Middle East

UN war crimes panel urges Turkey to rein in allied militants in N Syria

A panel of United Nations war crimes investigators has called on Turkey to rein in allied militants in northern Syria, who may have committed a range of war crimes against civilians, including hostage-taking, rape and torture.

In a report covering the first half of the current year and published on Tuesday, the UN Commission of Inquiry on Syria said militants of the so-called Syrian National Army, also known as the Free Syrian Army, detain civilians and transfer them to Turkey for prosecution, adding that such acts could amount to the war crime of unlawful deportation.

The panel warned that assassinations and rapes of civilians were on the rise in war-ravaged Syria.

“In Afrin, Ra’s al-Ayn and the surrounding areas, the Turkish-backed Syrian National Army may have committed the war crimes of hostage-taking, cruel treatment, torture, and rape,” panel chair Paulo Pinheiro told a news briefing.

“Turkey should act to prevent these abuses and ensure the protection of civilians in the areas under its control,” he said.

Panelist Hanny Megally said Ankara wields influence over militants affiliated with the so-called Syrian National Army as it has funded, trained, and allowed the terrorists to enter Syria from Turkish territory.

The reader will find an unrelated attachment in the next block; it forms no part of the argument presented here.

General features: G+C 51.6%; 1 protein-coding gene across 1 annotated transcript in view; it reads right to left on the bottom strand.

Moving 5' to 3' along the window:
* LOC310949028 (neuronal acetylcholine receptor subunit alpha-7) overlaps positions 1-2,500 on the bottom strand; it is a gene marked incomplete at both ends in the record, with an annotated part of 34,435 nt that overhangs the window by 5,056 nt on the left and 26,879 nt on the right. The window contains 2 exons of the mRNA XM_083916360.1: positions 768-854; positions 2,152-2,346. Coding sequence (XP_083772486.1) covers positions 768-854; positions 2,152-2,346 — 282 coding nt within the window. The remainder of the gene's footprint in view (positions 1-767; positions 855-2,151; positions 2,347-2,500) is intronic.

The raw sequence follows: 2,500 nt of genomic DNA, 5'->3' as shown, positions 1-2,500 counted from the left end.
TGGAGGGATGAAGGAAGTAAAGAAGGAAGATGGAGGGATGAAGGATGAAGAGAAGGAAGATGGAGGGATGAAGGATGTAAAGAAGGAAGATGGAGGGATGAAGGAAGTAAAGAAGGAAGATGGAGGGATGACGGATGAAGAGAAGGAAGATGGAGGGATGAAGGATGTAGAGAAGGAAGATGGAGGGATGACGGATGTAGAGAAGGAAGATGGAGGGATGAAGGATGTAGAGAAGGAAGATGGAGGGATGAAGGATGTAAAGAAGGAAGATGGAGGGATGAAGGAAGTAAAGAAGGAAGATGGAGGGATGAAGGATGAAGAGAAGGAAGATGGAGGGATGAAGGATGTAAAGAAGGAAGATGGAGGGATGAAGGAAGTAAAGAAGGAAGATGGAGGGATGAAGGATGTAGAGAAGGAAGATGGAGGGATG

“Whilst we can’t say Turkey is in charge of them and issues orders and has command control over them, we think that it could use its influence much more to bring them in to check and certainly to pressure them to desist from the violations being committed and to investigate them,” Megally added.

Turkish troops launched a barrage of artillery rounds at Okaiba and Sawagia villages in the northern countryside of Syria’s northwestern province of Aleppo two days earlier.

Ankara has been providing support to militants operating to topple the Damascus government since early 2011.

Last year, Turkey seized control of the border town of Ras al-Ain after it launched a cross-border invasion of northeastern Syria with the help of its allied armed groups to push Kurdish militants affiliated with the so-called People’s Protection Units (YPG) away from border areas.

Ankara views the US-backed YPG as a terrorist organization tied to the homegrown Kurdistan Workers’ Party (PKK).

 

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